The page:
My son will graduate Kindergarten in two weeks and two days. He attends Kindergarten at the school he has always gone to, a daycare he's attended since he was five months old. Along the way, the staff there has seen us through many things: my serious illness (when he was six months old) that required me to be hospitalized for five days and home on disability for seven weeks after that.) Many childhood illnesses. (You don't really want to know what Toddler Diarrhea is, do you?) And, at 17 months, a diagnosis from an occupational therapist of Sensory Processing Disorder, with severe oral defensiveness as a key issue.
The diagnosis for us was both an end and a beginning. It was an end because at last, after many months, we had an answer as to why my son flat out refused to eat "normally". Why wouldn't he eat Cheerios? Pretzels? Chicken nuggets? Why didn't he ever gum anything as a teething baby except for his own hands, or a pacifier? Why couldn't he get a latch good enough to breastfeed?
It was a beginning for me, because I had to educate myself. I had vaguely heard of kids with autism having sensory issues, so when the OT gave me the diagnosis, my first response was, "Wait...he has autism?" No, he doesn't, she explained to me. Most kids with autism do have sensory issues, but not all kids with sensory issues have autism. Okay...I guess I have some reading to do, I thought.
And so, I read. I bought every book I could find on the subject, which, at first, was not much. Books have never let me down, so they had to give me the answers I needed. How did this happen? Is it hereditary? Did I eat something, or get exposed to something, during the pregnancy that did it? Was it the 21-hour long labor that ended in emergency c-section?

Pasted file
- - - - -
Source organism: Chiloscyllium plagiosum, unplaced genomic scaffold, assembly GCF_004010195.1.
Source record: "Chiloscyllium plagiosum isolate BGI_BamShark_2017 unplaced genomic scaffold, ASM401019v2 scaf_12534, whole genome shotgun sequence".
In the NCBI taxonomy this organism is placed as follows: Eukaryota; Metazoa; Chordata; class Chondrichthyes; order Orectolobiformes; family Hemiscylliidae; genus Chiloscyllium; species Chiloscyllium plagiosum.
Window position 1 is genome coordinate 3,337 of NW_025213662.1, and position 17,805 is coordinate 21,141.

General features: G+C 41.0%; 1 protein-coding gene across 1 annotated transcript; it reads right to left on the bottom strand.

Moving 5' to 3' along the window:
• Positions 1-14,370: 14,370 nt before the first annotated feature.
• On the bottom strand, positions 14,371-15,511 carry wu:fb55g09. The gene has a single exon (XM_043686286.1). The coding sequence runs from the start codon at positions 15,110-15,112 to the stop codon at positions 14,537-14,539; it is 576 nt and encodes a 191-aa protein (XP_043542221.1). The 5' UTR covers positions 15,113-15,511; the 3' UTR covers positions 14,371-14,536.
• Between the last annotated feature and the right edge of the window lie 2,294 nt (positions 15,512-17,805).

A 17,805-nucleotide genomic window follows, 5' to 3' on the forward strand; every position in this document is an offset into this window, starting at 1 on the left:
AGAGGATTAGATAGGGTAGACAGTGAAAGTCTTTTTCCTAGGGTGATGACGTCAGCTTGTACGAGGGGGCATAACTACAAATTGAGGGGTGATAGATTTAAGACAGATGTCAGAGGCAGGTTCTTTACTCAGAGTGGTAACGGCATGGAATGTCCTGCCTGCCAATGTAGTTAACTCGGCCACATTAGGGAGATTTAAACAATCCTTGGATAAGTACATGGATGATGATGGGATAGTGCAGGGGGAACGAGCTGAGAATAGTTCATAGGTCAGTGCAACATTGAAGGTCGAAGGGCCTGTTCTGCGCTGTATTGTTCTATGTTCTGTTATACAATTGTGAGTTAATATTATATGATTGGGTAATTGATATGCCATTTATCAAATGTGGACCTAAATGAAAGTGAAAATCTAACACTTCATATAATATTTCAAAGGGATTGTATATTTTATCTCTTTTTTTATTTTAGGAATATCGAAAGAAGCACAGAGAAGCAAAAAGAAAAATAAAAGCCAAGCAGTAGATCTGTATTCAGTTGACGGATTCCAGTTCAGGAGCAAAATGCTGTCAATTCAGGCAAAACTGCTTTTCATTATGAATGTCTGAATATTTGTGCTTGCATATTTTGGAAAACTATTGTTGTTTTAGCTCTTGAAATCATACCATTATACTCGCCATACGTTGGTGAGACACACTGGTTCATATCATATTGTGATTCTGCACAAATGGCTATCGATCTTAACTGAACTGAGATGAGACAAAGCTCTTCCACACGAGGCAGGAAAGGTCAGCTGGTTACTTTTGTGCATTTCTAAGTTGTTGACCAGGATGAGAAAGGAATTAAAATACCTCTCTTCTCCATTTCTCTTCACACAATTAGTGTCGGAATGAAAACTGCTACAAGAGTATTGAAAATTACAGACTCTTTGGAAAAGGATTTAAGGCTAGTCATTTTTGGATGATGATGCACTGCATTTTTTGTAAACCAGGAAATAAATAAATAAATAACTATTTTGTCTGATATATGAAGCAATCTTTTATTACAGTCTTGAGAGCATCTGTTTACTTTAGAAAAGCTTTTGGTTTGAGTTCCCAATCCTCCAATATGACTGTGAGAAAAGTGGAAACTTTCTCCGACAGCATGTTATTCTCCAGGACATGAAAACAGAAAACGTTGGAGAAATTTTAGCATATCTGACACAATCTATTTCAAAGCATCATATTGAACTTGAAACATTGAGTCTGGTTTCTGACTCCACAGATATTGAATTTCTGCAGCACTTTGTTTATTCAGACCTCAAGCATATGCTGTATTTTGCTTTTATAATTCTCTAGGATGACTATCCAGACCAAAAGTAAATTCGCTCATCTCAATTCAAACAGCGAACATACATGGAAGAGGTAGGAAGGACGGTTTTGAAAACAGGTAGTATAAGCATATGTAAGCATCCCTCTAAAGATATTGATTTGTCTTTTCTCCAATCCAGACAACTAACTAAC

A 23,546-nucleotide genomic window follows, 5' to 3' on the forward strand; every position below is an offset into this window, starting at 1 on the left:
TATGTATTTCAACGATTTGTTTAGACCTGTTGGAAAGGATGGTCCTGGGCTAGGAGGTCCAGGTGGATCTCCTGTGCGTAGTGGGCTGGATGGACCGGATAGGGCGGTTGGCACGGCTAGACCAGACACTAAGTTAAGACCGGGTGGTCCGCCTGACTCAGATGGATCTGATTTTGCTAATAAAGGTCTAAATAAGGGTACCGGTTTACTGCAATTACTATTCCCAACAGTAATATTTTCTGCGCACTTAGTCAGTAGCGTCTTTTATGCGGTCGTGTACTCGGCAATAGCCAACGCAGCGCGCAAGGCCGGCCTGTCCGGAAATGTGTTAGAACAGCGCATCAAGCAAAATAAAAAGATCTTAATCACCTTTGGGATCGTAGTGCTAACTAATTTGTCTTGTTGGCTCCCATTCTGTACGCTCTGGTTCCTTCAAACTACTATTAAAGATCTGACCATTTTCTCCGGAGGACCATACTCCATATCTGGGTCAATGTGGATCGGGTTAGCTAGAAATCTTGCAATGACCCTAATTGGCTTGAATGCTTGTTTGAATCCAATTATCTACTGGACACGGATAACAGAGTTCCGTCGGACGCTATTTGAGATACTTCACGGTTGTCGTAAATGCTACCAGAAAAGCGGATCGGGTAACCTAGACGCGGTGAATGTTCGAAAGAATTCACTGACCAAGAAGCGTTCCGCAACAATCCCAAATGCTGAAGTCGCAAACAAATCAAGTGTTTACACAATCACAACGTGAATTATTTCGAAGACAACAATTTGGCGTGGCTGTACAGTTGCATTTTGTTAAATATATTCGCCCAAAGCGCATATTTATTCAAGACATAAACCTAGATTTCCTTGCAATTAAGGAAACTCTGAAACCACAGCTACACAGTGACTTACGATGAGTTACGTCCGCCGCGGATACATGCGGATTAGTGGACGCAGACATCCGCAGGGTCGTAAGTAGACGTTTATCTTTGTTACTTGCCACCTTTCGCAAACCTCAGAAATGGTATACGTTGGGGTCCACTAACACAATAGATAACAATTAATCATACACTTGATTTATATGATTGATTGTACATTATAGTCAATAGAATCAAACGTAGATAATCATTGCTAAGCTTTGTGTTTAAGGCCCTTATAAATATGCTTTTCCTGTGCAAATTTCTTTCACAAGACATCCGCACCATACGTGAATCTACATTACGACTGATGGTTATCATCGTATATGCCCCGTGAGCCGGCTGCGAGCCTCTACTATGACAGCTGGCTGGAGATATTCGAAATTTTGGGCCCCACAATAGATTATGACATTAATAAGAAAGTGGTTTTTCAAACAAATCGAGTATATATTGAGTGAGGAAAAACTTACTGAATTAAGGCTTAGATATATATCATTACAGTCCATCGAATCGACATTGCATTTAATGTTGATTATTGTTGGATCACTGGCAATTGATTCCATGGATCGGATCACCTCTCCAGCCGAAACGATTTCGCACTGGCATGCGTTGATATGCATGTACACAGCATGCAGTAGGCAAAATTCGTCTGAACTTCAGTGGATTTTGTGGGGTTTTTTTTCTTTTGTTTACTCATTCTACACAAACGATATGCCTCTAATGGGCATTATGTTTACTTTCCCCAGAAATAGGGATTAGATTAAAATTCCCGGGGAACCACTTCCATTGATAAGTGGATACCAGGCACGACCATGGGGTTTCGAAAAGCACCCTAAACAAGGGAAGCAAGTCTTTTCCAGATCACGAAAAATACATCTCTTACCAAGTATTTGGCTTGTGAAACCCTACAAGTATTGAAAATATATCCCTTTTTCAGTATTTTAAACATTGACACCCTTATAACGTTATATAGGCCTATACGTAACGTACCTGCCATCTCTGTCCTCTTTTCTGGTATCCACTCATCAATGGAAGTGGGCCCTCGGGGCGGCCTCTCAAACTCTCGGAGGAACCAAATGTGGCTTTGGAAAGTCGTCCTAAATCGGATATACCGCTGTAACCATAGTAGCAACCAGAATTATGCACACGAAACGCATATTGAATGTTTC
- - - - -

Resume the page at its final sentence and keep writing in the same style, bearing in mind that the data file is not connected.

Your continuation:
Personally, I think it was the last; the c-section was because his heart rate was dipping with each contraction, and that went on for a while before they did the surgery. I will never know, of course, and sometimes I lie awake at night, still, thinking about it. If I had hired a doula, like I had thought about doing, maybe labor would have gone differently for me, and I would have delivered faster, vaginally. Maybe, if I hadn't asked for the epidural when I did, and just kept walking around, things would have gone faster. Maybe maybe maybe...all these decisions I made that may have affected how my son will live his entire life.
I will never know what caused my son to have SPD. For all I know, it's in how my genes and my husband's genes mingled together, or some completely different cause science hasn't yet discovered.
What I do know, however, is my son would not be the well-adjusted child he is without the love and support from his daycare. I shared the diagnosis with the director immediately. She had heard of SPD, but didn't know much about it, and she began to read up on it, too. The staff never treated my son as "different". This was just Frank, and this is how he eats. Oh, you need us to put a food item on his plate at lunchtime? No problem. You need us to make him touch the food item, take one bite of it at lunchtime? No problem. He's not toileting at age four? No problem.
I wish everyone who had children with special needs could have such a positive experience in their child's schooling. And I hope and pray, as we get ready to say good bye to his first school, that his experiences in the rest of his school years will be as positive.